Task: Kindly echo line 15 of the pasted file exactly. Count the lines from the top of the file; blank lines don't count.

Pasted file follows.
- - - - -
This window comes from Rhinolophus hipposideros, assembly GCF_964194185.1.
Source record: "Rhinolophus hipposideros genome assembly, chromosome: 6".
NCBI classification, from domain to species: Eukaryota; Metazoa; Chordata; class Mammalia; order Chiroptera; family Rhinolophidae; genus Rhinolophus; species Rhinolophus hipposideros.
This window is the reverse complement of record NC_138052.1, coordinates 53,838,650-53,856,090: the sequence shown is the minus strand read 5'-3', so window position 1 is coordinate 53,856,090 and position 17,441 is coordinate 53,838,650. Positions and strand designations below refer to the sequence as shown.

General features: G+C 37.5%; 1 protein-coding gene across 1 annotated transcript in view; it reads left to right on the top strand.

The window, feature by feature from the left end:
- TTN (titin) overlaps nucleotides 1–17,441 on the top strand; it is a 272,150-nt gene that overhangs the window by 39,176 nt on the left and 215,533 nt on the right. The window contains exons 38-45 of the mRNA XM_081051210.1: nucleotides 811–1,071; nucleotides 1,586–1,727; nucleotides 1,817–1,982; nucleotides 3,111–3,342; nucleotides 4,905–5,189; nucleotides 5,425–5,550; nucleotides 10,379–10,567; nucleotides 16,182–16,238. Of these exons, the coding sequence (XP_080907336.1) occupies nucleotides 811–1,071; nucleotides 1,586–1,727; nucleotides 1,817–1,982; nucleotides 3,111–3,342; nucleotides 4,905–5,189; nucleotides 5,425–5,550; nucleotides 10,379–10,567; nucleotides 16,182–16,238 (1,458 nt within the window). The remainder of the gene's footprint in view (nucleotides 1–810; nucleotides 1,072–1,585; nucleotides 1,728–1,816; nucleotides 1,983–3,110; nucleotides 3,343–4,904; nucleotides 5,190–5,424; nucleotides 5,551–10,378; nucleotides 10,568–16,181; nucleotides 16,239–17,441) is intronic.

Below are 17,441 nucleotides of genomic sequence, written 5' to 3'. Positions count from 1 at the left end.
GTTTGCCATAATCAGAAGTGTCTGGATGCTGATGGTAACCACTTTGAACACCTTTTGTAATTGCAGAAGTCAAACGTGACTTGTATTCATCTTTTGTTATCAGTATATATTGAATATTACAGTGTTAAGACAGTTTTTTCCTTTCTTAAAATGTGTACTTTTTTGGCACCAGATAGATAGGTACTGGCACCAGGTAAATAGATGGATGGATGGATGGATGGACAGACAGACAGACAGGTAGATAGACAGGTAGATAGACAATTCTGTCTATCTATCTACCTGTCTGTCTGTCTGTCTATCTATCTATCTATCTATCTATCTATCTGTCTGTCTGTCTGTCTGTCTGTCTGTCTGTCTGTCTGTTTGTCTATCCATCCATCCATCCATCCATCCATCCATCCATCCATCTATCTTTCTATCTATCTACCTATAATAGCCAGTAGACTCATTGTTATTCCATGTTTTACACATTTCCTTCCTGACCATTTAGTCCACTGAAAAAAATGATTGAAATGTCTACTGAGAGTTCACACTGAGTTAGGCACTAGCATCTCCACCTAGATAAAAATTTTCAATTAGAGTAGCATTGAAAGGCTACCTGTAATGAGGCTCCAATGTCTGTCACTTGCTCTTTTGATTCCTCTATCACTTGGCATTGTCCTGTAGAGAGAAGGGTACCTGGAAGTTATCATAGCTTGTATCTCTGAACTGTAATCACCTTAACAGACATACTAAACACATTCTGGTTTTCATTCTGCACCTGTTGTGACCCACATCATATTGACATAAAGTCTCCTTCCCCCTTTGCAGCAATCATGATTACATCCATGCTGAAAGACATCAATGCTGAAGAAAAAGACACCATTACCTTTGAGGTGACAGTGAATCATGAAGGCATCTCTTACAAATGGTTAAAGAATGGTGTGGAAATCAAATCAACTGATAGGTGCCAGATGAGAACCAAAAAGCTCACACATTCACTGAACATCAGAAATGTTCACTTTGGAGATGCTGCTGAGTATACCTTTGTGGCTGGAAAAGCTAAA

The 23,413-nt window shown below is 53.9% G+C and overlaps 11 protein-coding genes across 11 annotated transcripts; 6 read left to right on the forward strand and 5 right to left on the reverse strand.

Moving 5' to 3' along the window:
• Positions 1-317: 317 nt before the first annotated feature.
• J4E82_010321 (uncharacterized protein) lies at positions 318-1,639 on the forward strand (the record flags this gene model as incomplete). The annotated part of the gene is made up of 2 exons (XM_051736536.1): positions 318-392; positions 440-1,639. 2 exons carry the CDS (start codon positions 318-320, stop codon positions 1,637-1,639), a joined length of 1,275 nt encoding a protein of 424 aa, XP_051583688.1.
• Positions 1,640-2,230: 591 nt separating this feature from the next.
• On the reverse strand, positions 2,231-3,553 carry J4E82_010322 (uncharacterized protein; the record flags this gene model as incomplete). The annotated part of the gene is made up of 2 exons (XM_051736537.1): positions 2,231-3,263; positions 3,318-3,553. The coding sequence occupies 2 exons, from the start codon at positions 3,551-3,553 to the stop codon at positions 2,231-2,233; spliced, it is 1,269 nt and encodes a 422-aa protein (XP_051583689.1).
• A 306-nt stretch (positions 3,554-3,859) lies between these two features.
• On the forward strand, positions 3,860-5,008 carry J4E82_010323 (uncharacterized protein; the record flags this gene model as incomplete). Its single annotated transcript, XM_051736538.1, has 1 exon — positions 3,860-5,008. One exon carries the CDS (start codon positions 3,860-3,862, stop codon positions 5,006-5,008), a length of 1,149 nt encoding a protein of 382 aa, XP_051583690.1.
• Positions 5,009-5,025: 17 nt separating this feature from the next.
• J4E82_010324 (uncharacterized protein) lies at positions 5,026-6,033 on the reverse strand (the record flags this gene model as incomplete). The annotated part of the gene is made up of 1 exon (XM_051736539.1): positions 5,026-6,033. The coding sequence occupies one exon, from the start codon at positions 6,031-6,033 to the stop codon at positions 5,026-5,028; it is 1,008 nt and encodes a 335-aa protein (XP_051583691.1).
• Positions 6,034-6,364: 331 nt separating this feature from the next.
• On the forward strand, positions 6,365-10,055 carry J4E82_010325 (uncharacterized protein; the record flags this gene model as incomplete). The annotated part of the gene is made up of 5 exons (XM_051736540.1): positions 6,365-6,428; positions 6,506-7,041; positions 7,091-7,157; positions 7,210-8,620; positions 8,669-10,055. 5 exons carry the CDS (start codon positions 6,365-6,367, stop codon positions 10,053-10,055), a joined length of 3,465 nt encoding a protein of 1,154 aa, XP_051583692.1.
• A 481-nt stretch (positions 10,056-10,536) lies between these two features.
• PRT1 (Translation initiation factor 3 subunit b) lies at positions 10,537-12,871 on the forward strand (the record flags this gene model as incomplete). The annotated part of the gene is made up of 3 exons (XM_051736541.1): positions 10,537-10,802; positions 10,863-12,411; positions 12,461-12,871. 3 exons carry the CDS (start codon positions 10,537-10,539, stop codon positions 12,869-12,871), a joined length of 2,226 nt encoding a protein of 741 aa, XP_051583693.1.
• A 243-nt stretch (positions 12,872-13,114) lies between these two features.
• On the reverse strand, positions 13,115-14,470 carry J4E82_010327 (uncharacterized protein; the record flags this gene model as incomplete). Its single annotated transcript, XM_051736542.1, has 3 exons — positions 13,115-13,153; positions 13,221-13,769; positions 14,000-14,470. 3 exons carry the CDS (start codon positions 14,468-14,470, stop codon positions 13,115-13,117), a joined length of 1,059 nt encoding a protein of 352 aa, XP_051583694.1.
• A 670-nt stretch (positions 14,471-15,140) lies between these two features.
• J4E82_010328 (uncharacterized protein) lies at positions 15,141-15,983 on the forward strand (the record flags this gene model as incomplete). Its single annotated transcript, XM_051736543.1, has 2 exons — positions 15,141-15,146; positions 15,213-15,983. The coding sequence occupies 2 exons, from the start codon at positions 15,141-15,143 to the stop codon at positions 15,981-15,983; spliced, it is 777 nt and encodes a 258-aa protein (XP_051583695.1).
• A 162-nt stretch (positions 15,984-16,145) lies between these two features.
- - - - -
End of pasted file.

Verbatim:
• On the reverse strand, positions 2,231-3,553 carry J4E82_010322 (uncharacterized protein; the record flags this gene model as incomplete). The annotated part of the gene is made up of 2 exons (XM_051736537.1): positions 2,231-3,263; positions 3,318-3,553. The coding sequence occupies 2 exons, from the start codon at positions 3,551-3,553 to the stop codon at positions 2,231-2,233; spliced, it is 1,269 nt and encodes a 422-aa protein (XP_051583689.1).